In the 1930's The Benzini Brothers Most Spectacular Show on Earth was known as the best circus in America, a small and tight knit community of performers and animals who were all masters of their craft. When trainee veterinarian Jacob Jankowski finds himself as a passenger on their circus train he soon becomes part of the family. Hired to look after the animals he meets Marlena, a beautiful woman who performs as an equestrian star and her husband August, the head animal trainer; it doesn't take long for Jacob to see there's a sinister side to August's personality.
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The Devil's Rejects diverges from its predecessor beginning with its opening frames, in which the depiction of the Firefly residence - no longer a remote, forest-shrouded funhouse of horrors but, rather, a dilapidated structure situated in a stretch of open land - speaks to the film's rejection of atmospheric claustrophobia in favor of wide-open anarchy. A fascination with rampant disorder certainly fuels the tour de force intro sequence, a bullet-strewn siege on the Firefly home by Sheriff Wydell (Forsythe) and an army of police officers heightened by Zombie's sly use of freeze frames, Sergio Leone-esque close-ups, and The Allman Brothers' "Midnight Rider." Exhibiting a directorial maturity devoid of his former MTV-ish gimmickry (no hyper-edited montages with varying film stocks or bludgeoning industrial heavy metal here), the director orchestrates the chaotic events with feverish abandon, his shaky handheld camera set-ups and scraggly, sun-bleached cinematography (courtesy of Phil Parmet) placing us directly inside the carnage. By the time murderous siblings Otis (Bill Moseley) and Baby (Sheri Moon) escape their now overrun home to seek shelter in the rotting, blindingly white desert, Zombie has demonstrated a newfound adeptness at lacing nasty action with a breakneck thrust and vicious wit.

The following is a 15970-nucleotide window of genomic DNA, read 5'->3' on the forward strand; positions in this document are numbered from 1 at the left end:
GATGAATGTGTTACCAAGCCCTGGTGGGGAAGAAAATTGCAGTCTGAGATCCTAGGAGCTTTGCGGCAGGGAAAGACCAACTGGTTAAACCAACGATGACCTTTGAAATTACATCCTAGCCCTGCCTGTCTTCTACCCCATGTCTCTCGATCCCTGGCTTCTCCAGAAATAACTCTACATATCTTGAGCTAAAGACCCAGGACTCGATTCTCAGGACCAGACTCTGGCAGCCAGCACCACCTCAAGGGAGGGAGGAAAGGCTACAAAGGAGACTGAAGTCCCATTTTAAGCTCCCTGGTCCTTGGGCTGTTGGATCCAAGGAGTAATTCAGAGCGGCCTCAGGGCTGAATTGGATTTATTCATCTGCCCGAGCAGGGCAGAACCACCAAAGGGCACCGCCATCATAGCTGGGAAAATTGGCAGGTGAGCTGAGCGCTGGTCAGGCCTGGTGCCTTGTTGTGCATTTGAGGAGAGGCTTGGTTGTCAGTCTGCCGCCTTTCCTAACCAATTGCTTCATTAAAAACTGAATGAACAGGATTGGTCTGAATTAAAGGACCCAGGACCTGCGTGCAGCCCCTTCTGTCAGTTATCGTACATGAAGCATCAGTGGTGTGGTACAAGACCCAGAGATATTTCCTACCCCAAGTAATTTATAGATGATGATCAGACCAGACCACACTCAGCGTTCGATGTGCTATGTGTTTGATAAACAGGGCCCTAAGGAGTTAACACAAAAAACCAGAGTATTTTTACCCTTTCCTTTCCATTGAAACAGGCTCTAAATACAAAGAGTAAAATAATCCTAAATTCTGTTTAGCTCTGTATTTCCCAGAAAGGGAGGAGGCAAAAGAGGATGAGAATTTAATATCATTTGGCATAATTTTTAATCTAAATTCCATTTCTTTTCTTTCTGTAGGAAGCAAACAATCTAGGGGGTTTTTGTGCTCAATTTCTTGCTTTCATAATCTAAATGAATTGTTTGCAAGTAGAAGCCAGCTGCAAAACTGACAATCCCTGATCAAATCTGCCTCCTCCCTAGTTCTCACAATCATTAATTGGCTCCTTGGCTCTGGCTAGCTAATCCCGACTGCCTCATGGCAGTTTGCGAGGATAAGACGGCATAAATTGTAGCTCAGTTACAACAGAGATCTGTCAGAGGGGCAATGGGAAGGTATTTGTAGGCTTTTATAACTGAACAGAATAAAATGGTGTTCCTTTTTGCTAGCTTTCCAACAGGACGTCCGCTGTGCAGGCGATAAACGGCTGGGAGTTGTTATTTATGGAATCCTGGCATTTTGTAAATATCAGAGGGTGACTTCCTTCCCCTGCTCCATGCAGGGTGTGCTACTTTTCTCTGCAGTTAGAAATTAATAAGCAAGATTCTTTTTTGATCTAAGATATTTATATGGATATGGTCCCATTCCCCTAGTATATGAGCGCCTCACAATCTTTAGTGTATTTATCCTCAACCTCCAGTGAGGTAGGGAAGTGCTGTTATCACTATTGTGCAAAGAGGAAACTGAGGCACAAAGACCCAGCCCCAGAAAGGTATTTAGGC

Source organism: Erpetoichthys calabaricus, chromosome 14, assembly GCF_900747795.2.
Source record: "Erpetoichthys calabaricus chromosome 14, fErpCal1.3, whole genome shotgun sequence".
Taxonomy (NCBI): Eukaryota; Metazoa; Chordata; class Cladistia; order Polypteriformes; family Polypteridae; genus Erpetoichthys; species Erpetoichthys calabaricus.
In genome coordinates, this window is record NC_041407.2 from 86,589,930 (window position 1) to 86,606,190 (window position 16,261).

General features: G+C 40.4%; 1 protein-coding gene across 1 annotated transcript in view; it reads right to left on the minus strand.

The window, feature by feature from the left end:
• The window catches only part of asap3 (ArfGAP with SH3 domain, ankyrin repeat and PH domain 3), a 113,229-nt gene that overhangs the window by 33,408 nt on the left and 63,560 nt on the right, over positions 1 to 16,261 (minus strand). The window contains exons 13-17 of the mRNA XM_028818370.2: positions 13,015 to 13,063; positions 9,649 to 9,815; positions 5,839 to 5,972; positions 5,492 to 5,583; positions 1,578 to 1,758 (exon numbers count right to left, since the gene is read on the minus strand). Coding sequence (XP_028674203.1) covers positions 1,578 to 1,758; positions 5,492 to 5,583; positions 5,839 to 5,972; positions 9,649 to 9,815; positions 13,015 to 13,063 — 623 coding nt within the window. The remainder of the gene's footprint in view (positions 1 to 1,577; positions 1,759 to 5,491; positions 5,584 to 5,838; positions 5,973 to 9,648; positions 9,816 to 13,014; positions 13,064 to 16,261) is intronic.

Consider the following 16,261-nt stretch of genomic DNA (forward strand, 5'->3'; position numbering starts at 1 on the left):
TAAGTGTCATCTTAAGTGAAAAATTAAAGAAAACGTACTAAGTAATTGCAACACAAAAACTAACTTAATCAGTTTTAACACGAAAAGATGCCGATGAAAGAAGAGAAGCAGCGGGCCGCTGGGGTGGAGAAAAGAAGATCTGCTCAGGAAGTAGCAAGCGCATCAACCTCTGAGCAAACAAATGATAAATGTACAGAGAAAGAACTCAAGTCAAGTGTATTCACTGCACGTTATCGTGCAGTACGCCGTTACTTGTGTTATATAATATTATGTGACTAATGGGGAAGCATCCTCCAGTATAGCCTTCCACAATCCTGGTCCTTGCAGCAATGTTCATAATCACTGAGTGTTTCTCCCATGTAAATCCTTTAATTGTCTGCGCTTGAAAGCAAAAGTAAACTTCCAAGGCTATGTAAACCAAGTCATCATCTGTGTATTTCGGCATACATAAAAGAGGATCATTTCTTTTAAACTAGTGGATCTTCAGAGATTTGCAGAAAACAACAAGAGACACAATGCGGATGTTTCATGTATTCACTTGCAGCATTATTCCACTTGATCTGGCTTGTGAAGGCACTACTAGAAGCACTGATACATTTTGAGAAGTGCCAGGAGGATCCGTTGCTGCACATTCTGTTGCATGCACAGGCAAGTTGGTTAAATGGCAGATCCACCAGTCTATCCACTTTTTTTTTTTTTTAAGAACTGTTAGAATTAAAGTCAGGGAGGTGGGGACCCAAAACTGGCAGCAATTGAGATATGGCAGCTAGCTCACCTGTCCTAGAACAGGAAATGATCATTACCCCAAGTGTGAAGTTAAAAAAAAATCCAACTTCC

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American Thighs was released on this day in 1994.